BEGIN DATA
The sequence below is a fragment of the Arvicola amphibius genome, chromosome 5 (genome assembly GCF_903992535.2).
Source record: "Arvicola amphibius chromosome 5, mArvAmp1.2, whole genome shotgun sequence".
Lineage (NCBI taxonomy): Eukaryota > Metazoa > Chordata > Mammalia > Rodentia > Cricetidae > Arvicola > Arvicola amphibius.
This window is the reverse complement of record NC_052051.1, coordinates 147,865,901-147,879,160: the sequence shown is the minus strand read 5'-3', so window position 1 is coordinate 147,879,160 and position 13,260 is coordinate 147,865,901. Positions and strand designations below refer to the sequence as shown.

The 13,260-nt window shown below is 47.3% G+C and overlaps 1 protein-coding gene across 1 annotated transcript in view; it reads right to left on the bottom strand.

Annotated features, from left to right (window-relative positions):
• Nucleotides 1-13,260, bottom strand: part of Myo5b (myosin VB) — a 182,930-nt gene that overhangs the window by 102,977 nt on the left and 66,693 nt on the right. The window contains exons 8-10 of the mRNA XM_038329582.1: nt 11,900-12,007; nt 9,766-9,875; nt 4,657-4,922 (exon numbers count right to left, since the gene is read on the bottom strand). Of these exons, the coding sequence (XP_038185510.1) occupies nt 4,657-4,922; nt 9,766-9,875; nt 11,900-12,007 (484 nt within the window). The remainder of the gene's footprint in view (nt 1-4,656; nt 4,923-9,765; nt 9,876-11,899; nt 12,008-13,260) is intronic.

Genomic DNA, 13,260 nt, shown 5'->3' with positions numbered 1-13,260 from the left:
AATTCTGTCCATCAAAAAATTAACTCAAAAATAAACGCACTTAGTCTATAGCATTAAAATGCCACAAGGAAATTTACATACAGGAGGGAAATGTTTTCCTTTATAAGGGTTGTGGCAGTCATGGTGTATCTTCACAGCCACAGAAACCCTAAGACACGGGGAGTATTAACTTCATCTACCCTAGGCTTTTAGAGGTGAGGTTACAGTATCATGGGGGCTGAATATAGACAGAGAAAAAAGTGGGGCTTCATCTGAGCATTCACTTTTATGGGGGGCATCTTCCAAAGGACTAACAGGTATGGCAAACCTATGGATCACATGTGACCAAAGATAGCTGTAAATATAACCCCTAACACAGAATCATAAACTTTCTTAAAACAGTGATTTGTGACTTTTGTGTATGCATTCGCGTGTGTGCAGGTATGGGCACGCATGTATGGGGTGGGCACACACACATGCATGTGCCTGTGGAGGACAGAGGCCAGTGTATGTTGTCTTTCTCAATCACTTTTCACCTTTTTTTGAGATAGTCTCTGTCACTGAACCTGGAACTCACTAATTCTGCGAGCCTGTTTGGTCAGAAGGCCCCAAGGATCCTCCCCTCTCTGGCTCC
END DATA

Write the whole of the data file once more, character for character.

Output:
The sequence below is a fragment of the Arvicola amphibius genome, chromosome 5 (genome assembly GCF_903992535.2).
Source record: "Arvicola amphibius chromosome 5, mArvAmp1.2, whole genome shotgun sequence".
Lineage (NCBI taxonomy): Eukaryota > Metazoa > Chordata > Mammalia > Rodentia > Cricetidae > Arvicola > Arvicola amphibius.
This window is the reverse complement of record NC_052051.1, coordinates 147,865,901-147,879,160: the sequence shown is the minus strand read 5'-3', so window position 1 is coordinate 147,879,160 and position 13,260 is coordinate 147,865,901. Positions and strand designations below refer to the sequence as shown.

The 13,260-nt window shown below is 47.3% G+C and overlaps 1 protein-coding gene across 1 annotated transcript in view; it reads right to left on the bottom strand.

Annotated features, from left to right (window-relative positions):
• Nucleotides 1-13,260, bottom strand: part of Myo5b (myosin VB) — a 182,930-nt gene that overhangs the window by 102,977 nt on the left and 66,693 nt on the right. The window contains exons 8-10 of the mRNA XM_038329582.1: nt 11,900-12,007; nt 9,766-9,875; nt 4,657-4,922 (exon numbers count right to left, since the gene is read on the bottom strand). Of these exons, the coding sequence (XP_038185510.1) occupies nt 4,657-4,922; nt 9,766-9,875; nt 11,900-12,007 (484 nt within the window). The remainder of the gene's footprint in view (nt 1-4,656; nt 4,923-9,765; nt 9,876-11,899; nt 12,008-13,260) is intronic.

Genomic DNA, 13,260 nt, shown 5'->3' with positions numbered 1-13,260 from the left:
AATTCTGTCCATCAAAAAATTAACTCAAAAATAAACGCACTTAGTCTATAGCATTAAAATGCCACAAGGAAATTTACATACAGGAGGGAAATGTTTTCCTTTATAAGGGTTGTGGCAGTCATGGTGTATCTTCACAGCCACAGAAACCCTAAGACACGGGGAGTATTAACTTCATCTACCCTAGGCTTTTAGAGGTGAGGTTACAGTATCATGGGGGCTGAATATAGACAGAGAAAAAAGTGGGGCTTCATCTGAGCATTCACTTTTATGGGGGGCATCTTCCAAAGGACTAACAGGTATGGCAAACCTATGGATCACATGTGACCAAAGATAGCTGTAAATATAACCCCTAACACAGAATCATAAACTTTCTTAAAACAGTGATTTGTGACTTTTGTGTATGCATTCGCGTGTGTGCAGGTATGGGCACGCATGTATGGGGTGGGCACACACACATGCATGTGCCTGTGGAGGACAGAGGCCAGTGTATGTTGTCTTTCTCAATCACTTTTCACCTTTTTTTGAGATAGTCTCTGTCACTGAACCTGGAACTCACTAATTCTGCGAGCCTGTTTGGTCAGAAGGCCCCAAGGATCCTCCCCTCTCTGGCTCC